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The category $\mathbf{Rack}$ of racks is Barr-exact since it is a variety of universal algebras, but it is not protomodular. Indeed, the category of sets is equivalent to the category of racks satisfying the identity $a\triangleleft b =a$, so it is a full epireflective subcategory of $\mathbf{Rack}$. In particular, there is an inclusion functor $\mathbf{Set}\...


11

See Example 3.6 of Ellis and Fragnaud, Computing with knot quandles. It says, The following commands use the quandle invariant ColQ(K) to establish that the granny knot is not equivalent to the square knot. We take Q to be the seventeenth quandle in our enumeration of connected quandles of order 24. gap> Q:=ConnectedQuandle(24,17,"import");; gap> K:=...


11

Q1b Joyce in A classifying invariant of knots, the knot quandle. J. Pure Appl. Algebra 23 (1982) proves that the equational theory of quandles and that of groups endowed with a quandle structure via conjugation is the same. So conjugation quandles are not a subvariety of quandles. There is however one more axiom which is necessary (I follow your convention ...


9

I do not believe that the word problem for quandles was first formulated by the team of Rena Levitt and Sam Nelson, if this formulation was made while Levitt was at Pomona. I had been working on this question well before 2011, which is when I assume Levitt arrived in Pomona and I am certain that it had been asked before. This is a standard question that ...


7

The word problem for quandles was formulated by Rena Levitt and Sam Nelson. In Levitt's research statement the problem was formulated as follows: Word Problem for Quandles. Given a finitely generated quandle $Q$, is there an algorithm to determine if two words in the generators represent the same element of $Q$? Levitt and Nelson solved the word ...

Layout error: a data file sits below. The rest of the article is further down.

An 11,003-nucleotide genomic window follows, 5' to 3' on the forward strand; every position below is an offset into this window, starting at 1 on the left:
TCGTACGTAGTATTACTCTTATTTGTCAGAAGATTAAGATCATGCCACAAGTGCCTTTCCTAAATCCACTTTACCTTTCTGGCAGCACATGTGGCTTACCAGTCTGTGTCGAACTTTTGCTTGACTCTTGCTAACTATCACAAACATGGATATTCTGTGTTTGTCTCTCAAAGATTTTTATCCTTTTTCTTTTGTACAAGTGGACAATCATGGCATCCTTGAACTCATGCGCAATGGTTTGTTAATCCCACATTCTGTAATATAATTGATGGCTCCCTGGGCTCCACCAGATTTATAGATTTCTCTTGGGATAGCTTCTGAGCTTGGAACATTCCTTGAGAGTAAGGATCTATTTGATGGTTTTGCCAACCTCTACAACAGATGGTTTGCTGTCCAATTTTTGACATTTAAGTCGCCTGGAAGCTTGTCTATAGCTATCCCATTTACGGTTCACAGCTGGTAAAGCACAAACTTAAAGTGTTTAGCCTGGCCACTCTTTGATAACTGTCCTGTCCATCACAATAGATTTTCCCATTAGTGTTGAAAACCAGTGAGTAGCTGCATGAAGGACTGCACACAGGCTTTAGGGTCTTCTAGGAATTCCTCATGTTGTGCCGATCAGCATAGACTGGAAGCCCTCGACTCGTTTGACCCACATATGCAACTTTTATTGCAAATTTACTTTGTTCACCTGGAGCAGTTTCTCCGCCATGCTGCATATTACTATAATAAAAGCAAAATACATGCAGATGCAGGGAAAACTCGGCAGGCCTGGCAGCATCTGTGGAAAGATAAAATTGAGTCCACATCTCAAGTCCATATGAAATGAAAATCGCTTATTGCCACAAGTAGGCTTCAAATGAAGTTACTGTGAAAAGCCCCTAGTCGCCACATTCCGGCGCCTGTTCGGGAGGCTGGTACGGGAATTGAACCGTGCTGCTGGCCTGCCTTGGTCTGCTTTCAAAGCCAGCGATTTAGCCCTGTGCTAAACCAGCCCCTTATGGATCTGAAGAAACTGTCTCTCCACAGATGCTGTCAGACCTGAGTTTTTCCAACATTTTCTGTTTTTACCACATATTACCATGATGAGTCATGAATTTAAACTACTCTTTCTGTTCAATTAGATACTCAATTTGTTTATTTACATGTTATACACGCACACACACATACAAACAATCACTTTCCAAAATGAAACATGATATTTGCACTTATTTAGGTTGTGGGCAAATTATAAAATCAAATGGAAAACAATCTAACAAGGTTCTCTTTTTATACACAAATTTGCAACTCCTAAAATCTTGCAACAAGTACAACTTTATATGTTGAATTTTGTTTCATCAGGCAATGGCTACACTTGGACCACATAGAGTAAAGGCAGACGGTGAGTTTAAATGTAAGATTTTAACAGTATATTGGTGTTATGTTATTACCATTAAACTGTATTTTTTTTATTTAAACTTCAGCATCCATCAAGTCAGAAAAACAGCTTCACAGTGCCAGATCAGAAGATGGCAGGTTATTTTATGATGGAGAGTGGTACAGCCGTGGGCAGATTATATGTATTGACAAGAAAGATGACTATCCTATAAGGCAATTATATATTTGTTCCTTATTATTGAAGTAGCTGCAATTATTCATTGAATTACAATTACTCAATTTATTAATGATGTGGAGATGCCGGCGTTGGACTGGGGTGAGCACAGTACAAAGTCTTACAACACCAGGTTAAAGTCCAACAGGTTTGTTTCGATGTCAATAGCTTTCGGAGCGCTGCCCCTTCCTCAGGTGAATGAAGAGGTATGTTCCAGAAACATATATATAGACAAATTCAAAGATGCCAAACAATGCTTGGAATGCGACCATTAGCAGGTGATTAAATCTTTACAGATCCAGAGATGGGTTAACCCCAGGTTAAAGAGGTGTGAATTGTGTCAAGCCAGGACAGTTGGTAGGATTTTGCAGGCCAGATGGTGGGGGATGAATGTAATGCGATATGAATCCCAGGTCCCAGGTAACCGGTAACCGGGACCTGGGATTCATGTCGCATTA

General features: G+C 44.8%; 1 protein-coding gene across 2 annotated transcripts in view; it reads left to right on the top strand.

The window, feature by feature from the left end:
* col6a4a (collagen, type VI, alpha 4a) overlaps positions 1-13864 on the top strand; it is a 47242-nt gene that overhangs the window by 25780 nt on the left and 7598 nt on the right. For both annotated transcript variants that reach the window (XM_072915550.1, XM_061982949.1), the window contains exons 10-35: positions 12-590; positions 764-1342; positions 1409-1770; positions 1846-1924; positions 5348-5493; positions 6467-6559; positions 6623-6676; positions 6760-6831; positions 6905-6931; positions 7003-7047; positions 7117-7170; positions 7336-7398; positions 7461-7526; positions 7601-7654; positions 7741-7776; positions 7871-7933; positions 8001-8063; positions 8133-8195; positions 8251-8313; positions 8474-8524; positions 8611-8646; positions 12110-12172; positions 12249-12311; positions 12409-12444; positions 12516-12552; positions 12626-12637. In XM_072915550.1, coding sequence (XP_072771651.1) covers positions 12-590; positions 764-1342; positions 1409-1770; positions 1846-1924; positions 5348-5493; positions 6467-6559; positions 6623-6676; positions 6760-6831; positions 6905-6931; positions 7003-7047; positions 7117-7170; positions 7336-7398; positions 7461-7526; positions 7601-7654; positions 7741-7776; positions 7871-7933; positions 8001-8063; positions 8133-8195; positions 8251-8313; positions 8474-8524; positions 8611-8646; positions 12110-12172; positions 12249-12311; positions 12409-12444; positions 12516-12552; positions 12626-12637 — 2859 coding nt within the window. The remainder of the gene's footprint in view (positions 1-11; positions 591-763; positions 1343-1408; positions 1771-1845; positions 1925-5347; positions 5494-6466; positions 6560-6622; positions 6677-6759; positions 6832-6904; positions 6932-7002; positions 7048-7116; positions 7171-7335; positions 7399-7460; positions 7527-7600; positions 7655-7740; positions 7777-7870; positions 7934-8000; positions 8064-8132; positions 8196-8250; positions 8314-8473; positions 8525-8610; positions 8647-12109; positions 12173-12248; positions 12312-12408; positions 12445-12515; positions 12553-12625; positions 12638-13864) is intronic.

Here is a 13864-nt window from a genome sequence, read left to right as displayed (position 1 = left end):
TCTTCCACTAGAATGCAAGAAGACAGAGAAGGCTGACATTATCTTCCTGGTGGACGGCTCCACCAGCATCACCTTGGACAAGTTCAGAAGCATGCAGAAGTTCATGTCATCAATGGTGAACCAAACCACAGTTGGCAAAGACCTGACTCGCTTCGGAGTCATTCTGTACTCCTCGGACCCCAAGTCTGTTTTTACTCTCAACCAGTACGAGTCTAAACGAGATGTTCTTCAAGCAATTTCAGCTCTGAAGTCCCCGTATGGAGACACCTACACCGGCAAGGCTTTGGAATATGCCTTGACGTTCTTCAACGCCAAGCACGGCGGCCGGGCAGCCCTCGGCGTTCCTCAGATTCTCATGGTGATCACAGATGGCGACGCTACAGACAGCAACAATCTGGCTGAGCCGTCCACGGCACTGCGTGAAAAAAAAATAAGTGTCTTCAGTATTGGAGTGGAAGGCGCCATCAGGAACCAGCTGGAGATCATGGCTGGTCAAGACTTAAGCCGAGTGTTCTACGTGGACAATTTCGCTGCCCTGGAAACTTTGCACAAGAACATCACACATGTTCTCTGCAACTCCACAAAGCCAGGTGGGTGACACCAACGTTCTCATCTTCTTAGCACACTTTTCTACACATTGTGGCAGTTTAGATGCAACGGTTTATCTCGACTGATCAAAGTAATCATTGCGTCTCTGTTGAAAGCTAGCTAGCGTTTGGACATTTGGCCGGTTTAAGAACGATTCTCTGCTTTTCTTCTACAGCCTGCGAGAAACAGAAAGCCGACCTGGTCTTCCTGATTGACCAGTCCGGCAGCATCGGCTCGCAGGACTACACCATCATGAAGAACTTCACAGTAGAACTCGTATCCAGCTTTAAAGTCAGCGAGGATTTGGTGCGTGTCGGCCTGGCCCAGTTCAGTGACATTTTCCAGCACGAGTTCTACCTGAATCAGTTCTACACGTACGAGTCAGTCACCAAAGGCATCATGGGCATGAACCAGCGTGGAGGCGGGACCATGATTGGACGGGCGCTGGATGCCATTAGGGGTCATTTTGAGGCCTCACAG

7

You have two excellent expert answers. Here is a very simple answer to some of your questions. First a slight overview. Given a group one has the conjugation operation $a*b=bab^{-1}$ This is just $a*b=a$ when $G$ is an abelian group. A group with $n$ elements gives a quandle with $n$ elements which satisfies the axioms you listed. A finite quandle can be ...


6

Let me point out a sort of characterization of conjugation quandles. (This is too long for a comment.) Let $X$ be a finite quandle. The enveloping group $G_X$ is the group with generators $x\in X$ and relations $x(x*y)=yx$ for all $x,y\in X$. The enveloping group has the following universal property: For any group $G$ and any map $f:X\to G$ ...


5

The short answer is that I think this is an open question. This is stated as Conjecture 3.4 here, proved for knots up to 12 crossings: Clark, W. Edwin; Elhamdadi, Mohamed; Saito, Masahico; Yeatman, Timothy, Quandle colorings of knots and applications, J. Knot Theory Ramifications 23, No. 6, Article ID 1450035, 29 p. (2014). ZBL1302.57016. MR3253967. ...


5

The notion of a semigroup with conjugation can be formalized by the notions of an LD-monoid, LRD-monoid, and LRDQ-monoid. The information in this answer can be found in the book Braids and Self-Distributivity by Patrick Dehornoy. $\textbf{LD-monoids}$ An LD-monoid (LD stands for left-distributive) is an algebra $(M,\cdot,1,\wedge )$ such that $(M,\cdot,1)$ ...


3

Answers to some of your questions can be found in this paper: Quandle Colorings of Knots and Applications http://arxiv.org/abs/1312.3307


3

Let's make sure we agree on definitions. A quandle is an algebraic structure $(A,*)$ for which each right multiplication map $S_a(x)= x*a$ by an element $a\in A$ is an automorphism fixing $a$. These right multiplications are called inner automorphisms of the quandle, and $\textit{Inn}(A)$ is the group generated by these right multiplications. Let $G$ be a ...


2

Beginning with coloring the $k$th box using ${\mathbb{Z}_k[t^{\pm1}]}/_{(t-1)^2}$, we conclude that if the link is homotopically trivial, then $p_k$ divides all $p_i$'s. It seems that there is a typo here: "${\mathbb{Z}_k[t^{\pm1}]}/_{(t-1)^2}$" should be "${\mathbb{Z}_{p_k}[t^{\pm1}]}/_{(t-1)^2}$". By Corollary 5.2, if we start by colouring the top $k$...


1

Not a direct answer but a related one: The granny knot and the square knot are known to have isomorphic $\pi_1$, but they can be detected by quandle coloring. An application of that is the following: fix a knot $K_0$, and then for a general knot $K$ consider the quandle colorings of $K\#K_0$. If you take $K_0$ to be the treefoil, and $K$ equal to the ...


1

Baer in Representations of groups as quotient groups. I. Trans. Amer. Math. Soc. 58, (1945) defines the notion of commutator quotient (and he says that he takes it from Zassenhaus): if S,T are subsets of a group G he defines: $$ S \div T = \lbrace g \in G | [T, g] \subseteq S \rbrace $$ With this notation you have $$ Z\left( \frac{G}{N} \right) = \frac{...


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